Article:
Nutritional supplements to help aging, arthritic joints are probably the most commonly used forms of natural therapies by people as well as pets. Each manufacturer selects from a variety of ingredients to include in a proprietary formula. In general, most of the various ingredients designed to heal damaged cartilage and reduce pain and inflammation are pretty similar (although the quality of nutritional supplements varies, which is why I encourage pet owners to seek veterinary advice when deciding what supplement might be best for their pets.)
In general, the most commonly prescribed joint supplements contain glucosamine, chondroitin, and/or hyaluronic acid. These ingredients are very safe. There has been one report of a dog developing signs of diabetes when given the incorrect dose of a glucosamine supplement; the signs resolved when the correct dose was given. Testing on diabetic dogs with glucosamine did not reveal any harm or increase in blood sugar. In general, owners should not notice side effects in pets when using supplements containing glucosamine, chondroitin, and/or hyaluronic acid according to label instructions.
The following supplements are often used in pets and are generally considered very safe:
This nutrient is very helpful in pets with cognitive disorder and seizures. It is very safe for use in pets; very rarely it has caused hyperactivity/hyperexcitability that goes away after the supplement is discontinued or the dosage reduced.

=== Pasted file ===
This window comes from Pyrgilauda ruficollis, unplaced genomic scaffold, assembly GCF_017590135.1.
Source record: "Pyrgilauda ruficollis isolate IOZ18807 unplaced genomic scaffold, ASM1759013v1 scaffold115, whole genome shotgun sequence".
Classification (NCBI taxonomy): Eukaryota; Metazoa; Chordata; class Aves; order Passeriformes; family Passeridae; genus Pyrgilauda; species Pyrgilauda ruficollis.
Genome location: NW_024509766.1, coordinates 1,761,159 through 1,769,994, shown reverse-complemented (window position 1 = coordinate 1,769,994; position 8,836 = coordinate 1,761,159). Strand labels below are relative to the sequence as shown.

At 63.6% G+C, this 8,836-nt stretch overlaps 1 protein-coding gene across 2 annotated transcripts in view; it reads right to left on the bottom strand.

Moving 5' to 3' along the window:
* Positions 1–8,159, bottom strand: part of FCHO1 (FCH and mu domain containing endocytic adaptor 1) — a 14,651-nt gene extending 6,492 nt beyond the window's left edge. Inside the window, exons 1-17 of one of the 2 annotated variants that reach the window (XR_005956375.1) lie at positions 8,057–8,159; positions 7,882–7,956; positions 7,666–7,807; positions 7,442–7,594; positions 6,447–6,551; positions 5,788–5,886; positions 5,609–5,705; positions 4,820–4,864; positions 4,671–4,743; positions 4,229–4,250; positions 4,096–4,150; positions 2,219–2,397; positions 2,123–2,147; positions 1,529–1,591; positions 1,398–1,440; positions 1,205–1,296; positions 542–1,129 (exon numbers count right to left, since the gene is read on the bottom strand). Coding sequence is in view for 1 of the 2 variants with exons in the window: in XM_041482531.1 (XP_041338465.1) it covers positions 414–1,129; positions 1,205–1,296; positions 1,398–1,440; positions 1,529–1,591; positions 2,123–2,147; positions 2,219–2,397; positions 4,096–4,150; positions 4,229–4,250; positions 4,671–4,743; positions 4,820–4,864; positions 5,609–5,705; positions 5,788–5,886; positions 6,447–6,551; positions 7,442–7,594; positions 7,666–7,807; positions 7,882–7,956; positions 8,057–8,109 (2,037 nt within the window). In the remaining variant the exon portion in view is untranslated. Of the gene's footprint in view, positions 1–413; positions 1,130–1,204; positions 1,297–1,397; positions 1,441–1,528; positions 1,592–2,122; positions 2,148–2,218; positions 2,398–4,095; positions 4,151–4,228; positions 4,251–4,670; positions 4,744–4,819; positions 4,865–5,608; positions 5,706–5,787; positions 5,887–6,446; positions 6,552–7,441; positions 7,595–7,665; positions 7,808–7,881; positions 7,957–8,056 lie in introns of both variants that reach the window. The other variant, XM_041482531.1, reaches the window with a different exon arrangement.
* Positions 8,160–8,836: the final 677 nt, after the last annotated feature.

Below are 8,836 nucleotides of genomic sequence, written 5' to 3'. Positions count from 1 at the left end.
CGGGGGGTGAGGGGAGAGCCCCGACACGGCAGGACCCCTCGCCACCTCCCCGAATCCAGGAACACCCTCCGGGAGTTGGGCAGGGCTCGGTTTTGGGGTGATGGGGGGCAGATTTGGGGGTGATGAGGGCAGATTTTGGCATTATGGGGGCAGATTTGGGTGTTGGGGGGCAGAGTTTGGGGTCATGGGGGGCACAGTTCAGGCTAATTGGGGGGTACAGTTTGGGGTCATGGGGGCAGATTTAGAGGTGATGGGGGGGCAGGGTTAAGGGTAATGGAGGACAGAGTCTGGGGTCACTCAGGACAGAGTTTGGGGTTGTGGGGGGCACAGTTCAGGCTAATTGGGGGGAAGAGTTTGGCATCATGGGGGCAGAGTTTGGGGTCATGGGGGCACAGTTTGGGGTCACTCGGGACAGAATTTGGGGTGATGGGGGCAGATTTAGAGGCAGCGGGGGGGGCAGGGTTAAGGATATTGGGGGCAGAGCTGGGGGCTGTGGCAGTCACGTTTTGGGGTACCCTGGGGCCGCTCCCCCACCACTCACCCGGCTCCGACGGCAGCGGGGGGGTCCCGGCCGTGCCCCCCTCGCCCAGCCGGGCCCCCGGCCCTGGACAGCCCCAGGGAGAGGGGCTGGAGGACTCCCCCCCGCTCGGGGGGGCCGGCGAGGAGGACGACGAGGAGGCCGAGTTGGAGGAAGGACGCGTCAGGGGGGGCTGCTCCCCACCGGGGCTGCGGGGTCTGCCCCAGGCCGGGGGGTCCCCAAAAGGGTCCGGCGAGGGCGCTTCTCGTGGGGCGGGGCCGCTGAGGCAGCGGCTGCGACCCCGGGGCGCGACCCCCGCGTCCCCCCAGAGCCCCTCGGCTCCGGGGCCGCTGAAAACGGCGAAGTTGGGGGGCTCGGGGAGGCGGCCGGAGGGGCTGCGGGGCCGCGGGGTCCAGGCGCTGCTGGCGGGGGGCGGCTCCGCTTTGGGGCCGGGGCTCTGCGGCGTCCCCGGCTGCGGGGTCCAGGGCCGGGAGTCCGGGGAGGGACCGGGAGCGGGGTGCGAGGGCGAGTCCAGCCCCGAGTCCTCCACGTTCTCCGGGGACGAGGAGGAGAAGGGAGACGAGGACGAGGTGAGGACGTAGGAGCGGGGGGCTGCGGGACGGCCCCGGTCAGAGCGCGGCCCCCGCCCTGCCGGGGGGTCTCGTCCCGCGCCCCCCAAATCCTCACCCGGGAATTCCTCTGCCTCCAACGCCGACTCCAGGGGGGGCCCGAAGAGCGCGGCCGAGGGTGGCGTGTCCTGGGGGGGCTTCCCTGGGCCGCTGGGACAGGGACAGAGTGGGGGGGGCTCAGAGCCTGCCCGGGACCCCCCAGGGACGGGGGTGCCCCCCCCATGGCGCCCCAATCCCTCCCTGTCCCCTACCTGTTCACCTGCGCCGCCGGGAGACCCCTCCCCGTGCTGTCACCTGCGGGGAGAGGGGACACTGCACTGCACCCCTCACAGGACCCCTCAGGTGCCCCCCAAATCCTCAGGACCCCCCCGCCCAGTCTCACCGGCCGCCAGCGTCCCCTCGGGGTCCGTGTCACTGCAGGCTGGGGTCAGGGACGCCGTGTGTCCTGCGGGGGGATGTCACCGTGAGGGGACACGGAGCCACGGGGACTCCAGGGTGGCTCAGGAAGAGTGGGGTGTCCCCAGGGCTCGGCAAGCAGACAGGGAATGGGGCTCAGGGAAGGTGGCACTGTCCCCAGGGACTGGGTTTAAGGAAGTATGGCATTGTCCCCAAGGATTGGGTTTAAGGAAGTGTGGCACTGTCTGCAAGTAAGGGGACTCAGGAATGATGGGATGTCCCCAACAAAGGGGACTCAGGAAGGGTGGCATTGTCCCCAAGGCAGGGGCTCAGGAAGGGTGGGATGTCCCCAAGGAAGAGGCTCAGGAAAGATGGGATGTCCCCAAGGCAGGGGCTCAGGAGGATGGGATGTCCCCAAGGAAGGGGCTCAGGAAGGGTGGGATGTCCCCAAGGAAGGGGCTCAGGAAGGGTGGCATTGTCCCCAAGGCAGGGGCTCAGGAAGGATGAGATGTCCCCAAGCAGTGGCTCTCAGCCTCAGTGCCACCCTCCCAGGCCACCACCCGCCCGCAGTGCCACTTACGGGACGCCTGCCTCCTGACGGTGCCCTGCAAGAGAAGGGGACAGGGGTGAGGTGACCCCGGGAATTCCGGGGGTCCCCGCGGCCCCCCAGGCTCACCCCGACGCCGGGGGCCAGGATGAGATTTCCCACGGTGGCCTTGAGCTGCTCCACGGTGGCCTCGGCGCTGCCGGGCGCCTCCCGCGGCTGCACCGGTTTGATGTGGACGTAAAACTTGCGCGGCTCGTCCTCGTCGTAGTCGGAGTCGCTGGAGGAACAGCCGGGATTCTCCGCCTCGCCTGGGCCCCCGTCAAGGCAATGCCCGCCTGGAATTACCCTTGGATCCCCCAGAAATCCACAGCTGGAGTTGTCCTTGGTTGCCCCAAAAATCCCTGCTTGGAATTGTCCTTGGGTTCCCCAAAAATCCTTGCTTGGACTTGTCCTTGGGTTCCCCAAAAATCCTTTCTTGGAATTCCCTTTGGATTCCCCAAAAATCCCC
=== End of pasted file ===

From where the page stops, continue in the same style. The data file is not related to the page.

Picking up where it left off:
An amino acid that is helpful for pets with any gastrointestinal disorder. It is very safe for use in pets, although there is a theoretical concern in seizing patients due to increased glutamate levels (I’ve never seen this in practice.)
These healthy GI bacteria and yeasts are useful in any sick pet and any pet taking medications, including nonsteroidals, antibiotics, and corticosteroids. Probiotics are very safe for use in pets and no side effects have been reported.
After using integrative therapies in my practice for the last 7 years, I am convinced that in most cases nutritional supplements are less expensive, less toxic, and more effective than conventional medications. However, natural does not always mean safe, and you should never start your pet on supplements without the knowledge of how the supplements work and if they interact with conventional medications. Using supplements under veterinary supervision is the best approach to properly treating any disease in your dog or cat.